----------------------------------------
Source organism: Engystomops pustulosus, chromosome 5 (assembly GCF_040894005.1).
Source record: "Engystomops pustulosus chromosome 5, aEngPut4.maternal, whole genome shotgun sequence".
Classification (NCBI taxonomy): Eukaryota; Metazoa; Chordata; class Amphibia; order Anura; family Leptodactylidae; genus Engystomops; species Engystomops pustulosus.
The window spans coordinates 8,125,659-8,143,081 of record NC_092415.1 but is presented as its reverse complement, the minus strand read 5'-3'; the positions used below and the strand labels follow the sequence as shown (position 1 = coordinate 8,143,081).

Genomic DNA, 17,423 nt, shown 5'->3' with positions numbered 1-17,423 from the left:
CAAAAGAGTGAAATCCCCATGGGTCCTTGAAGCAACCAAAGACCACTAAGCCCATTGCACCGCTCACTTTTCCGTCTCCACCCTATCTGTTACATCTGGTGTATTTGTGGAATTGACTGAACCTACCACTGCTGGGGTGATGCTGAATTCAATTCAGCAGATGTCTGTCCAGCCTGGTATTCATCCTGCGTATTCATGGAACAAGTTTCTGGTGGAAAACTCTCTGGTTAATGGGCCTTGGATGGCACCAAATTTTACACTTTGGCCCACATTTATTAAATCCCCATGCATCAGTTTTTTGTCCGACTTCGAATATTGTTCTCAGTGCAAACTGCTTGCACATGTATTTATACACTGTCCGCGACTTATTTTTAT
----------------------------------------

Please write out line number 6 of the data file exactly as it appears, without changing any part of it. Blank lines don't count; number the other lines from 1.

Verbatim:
CAAAAGAGTGAAATCCCCATGGGTCCTTGAAGCAACCAAAGACCACTAAGCCCATTGCACCGCTCACTTTTCCGTCTCCACCCTATCTGTTACATCTGGTGTATTTGTGGAATTGACTGAACCTACCACTGCTGGGGTGATGCTGAATTCAATTCAGCAGATGTCTGTCCAGCCTGGTATTCATCCTGCGTATTCATGGAACAAGTTTCTGGTGGAAAACTCTCTGGTTAATGGGCCTTGGATGGCACCAAATTTTACACTTTGGCCCACATTTATTAAATCCCCATGCATCAGTTTTTTGTCCGACTTCGAATATTGTTCTCAGTGCAAACTGCTTGCACATGTATTTATACACTGTCCGCGACTTATTTTTAT